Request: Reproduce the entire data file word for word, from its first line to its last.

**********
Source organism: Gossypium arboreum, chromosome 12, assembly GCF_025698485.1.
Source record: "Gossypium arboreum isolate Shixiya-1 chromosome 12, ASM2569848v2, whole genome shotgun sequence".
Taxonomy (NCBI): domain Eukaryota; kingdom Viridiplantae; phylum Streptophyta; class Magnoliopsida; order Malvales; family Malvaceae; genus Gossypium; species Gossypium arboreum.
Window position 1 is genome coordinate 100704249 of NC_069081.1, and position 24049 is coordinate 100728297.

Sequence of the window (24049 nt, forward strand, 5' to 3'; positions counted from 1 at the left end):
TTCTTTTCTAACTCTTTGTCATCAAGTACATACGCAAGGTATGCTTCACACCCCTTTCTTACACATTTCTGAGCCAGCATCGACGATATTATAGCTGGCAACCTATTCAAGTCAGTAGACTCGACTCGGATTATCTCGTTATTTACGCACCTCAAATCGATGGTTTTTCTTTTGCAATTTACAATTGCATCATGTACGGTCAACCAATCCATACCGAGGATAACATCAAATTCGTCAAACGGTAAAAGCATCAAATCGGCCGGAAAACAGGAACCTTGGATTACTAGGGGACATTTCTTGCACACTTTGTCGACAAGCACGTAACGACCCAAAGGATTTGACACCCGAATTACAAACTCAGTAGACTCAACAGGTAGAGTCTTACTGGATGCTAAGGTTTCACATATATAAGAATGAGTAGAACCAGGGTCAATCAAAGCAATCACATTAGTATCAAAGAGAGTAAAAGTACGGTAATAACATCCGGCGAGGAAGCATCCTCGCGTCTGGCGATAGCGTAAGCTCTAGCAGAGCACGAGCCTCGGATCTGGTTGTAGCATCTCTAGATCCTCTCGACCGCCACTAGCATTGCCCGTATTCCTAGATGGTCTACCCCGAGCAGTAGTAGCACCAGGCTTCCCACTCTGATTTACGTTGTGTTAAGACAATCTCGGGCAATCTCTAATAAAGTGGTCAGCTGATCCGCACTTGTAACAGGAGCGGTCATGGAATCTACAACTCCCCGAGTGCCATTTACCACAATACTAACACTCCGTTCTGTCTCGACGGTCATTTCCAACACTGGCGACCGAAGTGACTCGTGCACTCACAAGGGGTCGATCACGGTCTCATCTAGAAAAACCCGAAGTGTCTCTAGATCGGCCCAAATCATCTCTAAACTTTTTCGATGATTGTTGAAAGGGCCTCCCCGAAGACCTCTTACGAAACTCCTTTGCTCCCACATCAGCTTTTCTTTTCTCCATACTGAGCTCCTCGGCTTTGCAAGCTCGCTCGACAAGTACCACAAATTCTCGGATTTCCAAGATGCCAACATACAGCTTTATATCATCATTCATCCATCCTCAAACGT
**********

Source organism: Gossypium arboreum, chromosome 12, assembly GCF_025698485.1.
Source record: "Gossypium arboreum isolate Shixiya-1 chromosome 12, ASM2569848v2, whole genome shotgun sequence".
Taxonomy (NCBI): domain Eukaryota; kingdom Viridiplantae; phylum Streptophyta; class Magnoliopsida; order Malvales; family Malvaceae; genus Gossypium; species Gossypium arboreum.
Window position 1 is genome coordinate 100704249 of NC_069081.1, and position 24049 is coordinate 100728297.

Sequence of the window (24049 nt, forward strand, 5' to 3'; positions counted from 1 at the left end):
TTCTTTTCTAACTCTTTGTCATCAAGTACATACGCAAGGTATGCTTCACACCCCTTTCTTACACATTTCTGAGCCAGCATCGACGATATTATAGCTGGCAACCTATTCAAGTCAGTAGACTCGACTCGGATTATCTCGTTATTTACGCACCTCAAATCGATGGTTTTTCTTTTGCAATTTACAATTGCATCATGTACGGTCAACCAATCCATACCGAGGATAACATCAAATTCGTCAAACGGTAAAAGCATCAAATCGGCCGGAAAACAGGAACCTTGGATTACTAGGGGACATTTCTTGCACACTTTGTCGACAAGCACGTAACGACCCAAAGGATTTGACACCCGAATTACAAACTCAGTAGACTCAACAGGTAGAGTCTTACTGGATGCTAAGGTTTCACATATATAAGAATGAGTAGAACCAGGGTCAATCAAAGCAATCACATTAGTATCAAAGAGAGTAAAAGTACGGTAATAACATCCGGCGAGGAAGCATCCTCGCGTCTGGCGATAGCGTAAGCTCTAGCAGAGCACGAGCCTCGGATCTGGTTGTAGCATCTCTAGATCCTCTCGACCGCCACTAGCATTGCCCGTATTCCTAGATGGTCTACCCCGAGCAGTAGTAGCACCAGGCTTCCCACTCTGATTTACGTTGTGTTAAGACAATCTCGGGCAATCTCTAATAAAGTGGTCAGCTGATCCGCACTTGTAACAGGAGCGGTCATGGAATCTACAACTCCCCGAGTGCCATTTACCACAATACTAACACTCCGTTCTGTCTCGACGGTCATTTCCAACACTGGCGACCGAAGTGACTCGTGCACTCACAAGGGGTCGATCACGGTCTCATCTAGAAAAACCCGAAGTGTCTCTAGATCGGCCCAAATCATCTCTAAACTTTTTCGATGATTGTTGAAAGGGCCTCCCCGAAGACCTCTTACGAAACTCCTTTGCTCCCACATCAGCTTTTCTTTTCTCCATACTGAGCTCCTCGGCTTTGCAAGCTCGCTCGACAAGTACCACAAATTCTCGGATTTCCAAGATGCCAACATACAGCTTTATATCATCATTCATCCATCCTCAAACGT